By Treena Hein
A provincial move and the addition of poultry has made all the difference
By Treena Hein
In the late 1990’s, Art and Elaine Pruim were living in Abbotsford, British Columbia when they made a life-changing decision. They would uproot and move two provinces over to Saskatchewan, hoping that their choice would be the right one for their growing family in the immediate and long-term future. The Pruims have never looked back.
It was 1998, and land was cheap in Saskatchewan at that point. They purchased in an area just east of Osler, about 20 minutes’ drive from Saskatoon, and named their operation Plum Blossom Farms. Dairy quota was also relatively cheap, and the Pruims began a dairy operation and also grew crops to support their Holstein herd, which numbers 380 today.
In 2010, there came a provincial call for applications to purchase layer quota due because of increased demand for eggs in the marketplace. “They drew two of us from the pool of applicants,” Art remembers. “We got lucky and we had the barns built by 2011.” The barns each housed 5,000 birds, and due to another recent industry quota expansion, the Pruims are just now finishing expansion on each barn so that they each hold 7,000 birds.
Decision to go cage-free
“We went with a cage-free aviary in both barns because we were new to poultry, and there was a lot of uncertainty about types of cages at the time, so going with an aviary avoided all that,” Art explains. “We also wanted to stand out in the industry, and we wanted our eggs to be different as well, to provide a product that was in demand.” Back in 2010, they were asked if they would consider production of Omega fatty acid-enriched or Vitamin D-enriched eggs or organic eggs and decided on eggs enriched with both omega and Vitamin D. “Demand is still growing for these eggs,” says Art, “and our processor (Star Eggs in Saskatoon) is very happy we are expanding to help it meet that growing market.”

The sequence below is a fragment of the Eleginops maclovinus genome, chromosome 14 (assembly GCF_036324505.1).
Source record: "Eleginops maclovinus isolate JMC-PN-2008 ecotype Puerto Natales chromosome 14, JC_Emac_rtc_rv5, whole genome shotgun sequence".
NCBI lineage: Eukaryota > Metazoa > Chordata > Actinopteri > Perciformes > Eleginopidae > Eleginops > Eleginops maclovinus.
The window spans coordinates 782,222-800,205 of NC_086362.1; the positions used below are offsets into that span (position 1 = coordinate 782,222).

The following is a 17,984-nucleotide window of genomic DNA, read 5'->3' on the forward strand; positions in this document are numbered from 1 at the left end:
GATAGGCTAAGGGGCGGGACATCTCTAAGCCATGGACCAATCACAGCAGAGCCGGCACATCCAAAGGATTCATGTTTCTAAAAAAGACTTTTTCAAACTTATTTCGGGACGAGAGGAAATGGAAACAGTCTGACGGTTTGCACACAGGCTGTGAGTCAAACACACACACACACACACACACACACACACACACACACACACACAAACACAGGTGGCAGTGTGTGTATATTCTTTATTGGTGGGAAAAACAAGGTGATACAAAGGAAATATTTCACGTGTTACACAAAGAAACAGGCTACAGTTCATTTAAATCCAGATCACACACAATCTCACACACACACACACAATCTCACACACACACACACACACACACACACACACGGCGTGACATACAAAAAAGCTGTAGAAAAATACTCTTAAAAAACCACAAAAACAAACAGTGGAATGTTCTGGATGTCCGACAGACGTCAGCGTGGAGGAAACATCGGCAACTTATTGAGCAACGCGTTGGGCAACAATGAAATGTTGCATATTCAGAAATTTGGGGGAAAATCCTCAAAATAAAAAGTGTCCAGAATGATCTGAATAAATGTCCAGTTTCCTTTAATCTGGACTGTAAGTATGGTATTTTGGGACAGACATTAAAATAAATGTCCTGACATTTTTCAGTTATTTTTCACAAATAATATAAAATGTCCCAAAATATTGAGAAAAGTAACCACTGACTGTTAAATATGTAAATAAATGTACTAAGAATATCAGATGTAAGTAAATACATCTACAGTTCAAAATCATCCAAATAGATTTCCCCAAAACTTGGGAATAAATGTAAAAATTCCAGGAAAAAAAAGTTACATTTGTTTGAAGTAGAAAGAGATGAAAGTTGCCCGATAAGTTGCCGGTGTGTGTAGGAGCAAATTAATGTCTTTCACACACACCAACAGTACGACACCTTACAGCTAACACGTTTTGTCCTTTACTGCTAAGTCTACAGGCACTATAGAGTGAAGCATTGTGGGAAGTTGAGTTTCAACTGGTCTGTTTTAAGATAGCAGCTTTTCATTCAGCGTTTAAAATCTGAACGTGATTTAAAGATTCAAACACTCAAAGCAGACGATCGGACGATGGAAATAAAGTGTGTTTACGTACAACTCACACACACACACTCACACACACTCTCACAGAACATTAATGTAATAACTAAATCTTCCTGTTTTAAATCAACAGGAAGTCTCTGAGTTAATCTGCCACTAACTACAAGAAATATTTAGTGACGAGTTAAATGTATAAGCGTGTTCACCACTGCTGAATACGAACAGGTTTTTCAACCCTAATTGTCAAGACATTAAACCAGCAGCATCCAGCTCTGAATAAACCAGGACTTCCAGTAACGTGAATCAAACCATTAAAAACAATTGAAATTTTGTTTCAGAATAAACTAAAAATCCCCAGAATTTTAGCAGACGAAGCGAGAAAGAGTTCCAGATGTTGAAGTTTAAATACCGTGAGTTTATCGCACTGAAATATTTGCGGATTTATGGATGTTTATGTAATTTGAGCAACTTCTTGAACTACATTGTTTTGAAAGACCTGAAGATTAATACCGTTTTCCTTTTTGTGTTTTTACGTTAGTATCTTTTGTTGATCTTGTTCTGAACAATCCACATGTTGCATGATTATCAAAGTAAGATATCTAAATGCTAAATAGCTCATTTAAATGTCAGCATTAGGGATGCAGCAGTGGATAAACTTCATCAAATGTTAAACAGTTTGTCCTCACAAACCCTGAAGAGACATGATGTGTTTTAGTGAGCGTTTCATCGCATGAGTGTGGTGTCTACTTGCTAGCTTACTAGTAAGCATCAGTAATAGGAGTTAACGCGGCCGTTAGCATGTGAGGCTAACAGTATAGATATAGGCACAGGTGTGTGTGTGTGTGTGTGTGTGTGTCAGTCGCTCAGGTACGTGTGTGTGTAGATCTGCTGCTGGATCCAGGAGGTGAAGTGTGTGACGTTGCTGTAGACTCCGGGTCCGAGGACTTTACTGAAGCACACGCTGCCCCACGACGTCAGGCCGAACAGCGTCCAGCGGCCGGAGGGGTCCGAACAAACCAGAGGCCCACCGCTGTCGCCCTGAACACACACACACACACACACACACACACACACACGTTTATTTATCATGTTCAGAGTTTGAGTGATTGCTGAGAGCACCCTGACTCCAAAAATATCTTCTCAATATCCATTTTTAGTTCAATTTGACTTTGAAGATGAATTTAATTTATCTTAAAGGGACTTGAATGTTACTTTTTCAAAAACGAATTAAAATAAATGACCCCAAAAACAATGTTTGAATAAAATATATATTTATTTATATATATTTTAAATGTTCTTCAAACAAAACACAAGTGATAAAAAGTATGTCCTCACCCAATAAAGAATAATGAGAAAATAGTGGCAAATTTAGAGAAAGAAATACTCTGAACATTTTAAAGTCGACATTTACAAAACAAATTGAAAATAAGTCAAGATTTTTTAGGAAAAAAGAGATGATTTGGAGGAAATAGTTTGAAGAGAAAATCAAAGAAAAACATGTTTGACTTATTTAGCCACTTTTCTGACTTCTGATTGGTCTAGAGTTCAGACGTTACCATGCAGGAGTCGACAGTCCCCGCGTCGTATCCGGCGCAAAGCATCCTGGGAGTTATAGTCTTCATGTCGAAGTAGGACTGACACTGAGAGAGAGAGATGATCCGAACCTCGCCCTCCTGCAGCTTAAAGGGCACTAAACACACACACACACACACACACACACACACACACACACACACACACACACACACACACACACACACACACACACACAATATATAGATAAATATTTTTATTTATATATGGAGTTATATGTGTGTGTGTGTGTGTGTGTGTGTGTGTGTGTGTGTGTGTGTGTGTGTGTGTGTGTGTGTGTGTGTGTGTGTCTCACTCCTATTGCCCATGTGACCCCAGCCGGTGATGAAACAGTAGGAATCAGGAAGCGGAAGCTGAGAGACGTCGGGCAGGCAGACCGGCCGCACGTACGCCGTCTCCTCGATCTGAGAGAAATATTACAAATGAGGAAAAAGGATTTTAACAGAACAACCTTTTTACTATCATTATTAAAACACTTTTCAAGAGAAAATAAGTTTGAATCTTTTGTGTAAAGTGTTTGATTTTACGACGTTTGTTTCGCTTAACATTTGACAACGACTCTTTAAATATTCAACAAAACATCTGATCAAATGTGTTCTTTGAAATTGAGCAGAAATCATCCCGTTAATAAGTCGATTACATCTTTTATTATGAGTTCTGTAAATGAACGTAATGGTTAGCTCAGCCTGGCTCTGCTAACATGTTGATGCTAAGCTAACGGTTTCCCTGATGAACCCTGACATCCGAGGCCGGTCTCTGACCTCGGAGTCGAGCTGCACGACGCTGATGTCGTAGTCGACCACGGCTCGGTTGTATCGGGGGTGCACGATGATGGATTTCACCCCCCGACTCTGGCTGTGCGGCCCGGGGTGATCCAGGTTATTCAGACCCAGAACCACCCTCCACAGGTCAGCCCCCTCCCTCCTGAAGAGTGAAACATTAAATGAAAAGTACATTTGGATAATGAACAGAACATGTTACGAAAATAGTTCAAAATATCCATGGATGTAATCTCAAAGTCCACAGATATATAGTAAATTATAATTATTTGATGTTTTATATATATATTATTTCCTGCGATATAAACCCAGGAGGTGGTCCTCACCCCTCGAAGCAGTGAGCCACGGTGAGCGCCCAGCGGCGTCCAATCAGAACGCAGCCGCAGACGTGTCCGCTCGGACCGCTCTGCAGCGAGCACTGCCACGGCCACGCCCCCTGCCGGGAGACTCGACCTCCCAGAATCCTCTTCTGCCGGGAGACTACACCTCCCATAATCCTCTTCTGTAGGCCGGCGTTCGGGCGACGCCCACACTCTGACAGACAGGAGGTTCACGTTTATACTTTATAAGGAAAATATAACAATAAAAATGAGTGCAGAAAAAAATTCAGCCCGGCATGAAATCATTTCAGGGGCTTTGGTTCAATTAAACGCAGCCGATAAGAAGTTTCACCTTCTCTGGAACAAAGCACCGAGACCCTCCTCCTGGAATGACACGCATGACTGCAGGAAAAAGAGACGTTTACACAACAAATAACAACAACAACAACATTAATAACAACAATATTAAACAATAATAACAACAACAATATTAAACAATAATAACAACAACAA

Art is president of Plum Blossom Farms, managing both the poultry and dairy operations and their seven full-time employees. “I also help pack eggs every weekend,” he says. “Elaine is co-owner and handles all the administration and financial management. She also helps directly in the dairy and poultry operations as requested, at new flock time or to help pack eggs if we’re short a person. One of our sons James works the weekend in the chicken barn and removes poultry manure.” The Pruims have three other sons and one daughter, with the oldest child just having completed two years at University of Guelph.
When asked what it’s like to begin in poultry without any experience, Art smiles. “We were green as green could be, with no perceived ideas of how things should be done, so you rely on strong people, you consult, you make decisions and you move on,” he says. “At the end of the day, we’ve been able to achieve great egg quality and the birds have always been great.”
There’s been a persistent challenge however, with the free-run barn setup, in that the pullets raised in the vicinity aren’t reared in a similar environment. “Most pullets spend their early life in cages, and so they don’t develop the ability to learn how to jump and fly and hunt around to find the food and water,” Art explains. “So when they arrive at our barns, they have to adjust and it takes a few weeks for them to fully calm down. It’s also hard for us to tell which birds aren’t eating and drinking.”
The Pruims have found a pullet operation that can partially custom-rear pullets for them, but it’s not a perfect solution and it means a five-hour drive for the young birds. “The pullets are exposed to makeshift perches, but of course, it’s not an open barn,” Art says. “It’s as good as it gets at this time. We hope that someday we can purchase pullets that are in an open barn environment from the start, so that their living conditions are the same throughout their lives.”
For their accomplishments in their first decade in the province, Art and Elaine won the 2009 Saskatchewan “Outstanding Young Farmers” award. Outside of farming, Art has done work on various dairy industry committees and boards, and both Art and Elaine give their time to help out with community sports functions and with their children’s sports teams. They love their life in Saskatchewan and are pleased with their farm and their decision to enter the poultry industry.
“We’re not bored, that’s for sure,” Art says. “We are family-owned and operated but we are a business too. It’s who we are to produce food. We have good and bad days, but that’s all part of the fun. Seeing how well we can manage the flock and herd to bring them to peak production and hold them there, putting out good products for consumer, that’s what it’s all about. It’s about producing the best quality to meet consumer demand. It’s been a good decision to get into eggs.”
Art sees the most important egg industry issue across the nation at this time to be the need for speeding up the responsiveness to marketplace growth. “We need to examine how the quota gets allocated from Ottawa and out to the farmers faster, so we don’t have to import. Canada keeps importing more eggs all the time, because demand is higher. The size of various cultural groups in our society is on the increase, and meat prices have increased, and demand for eggs just keeps growing. We need to be able to respond more quickly.”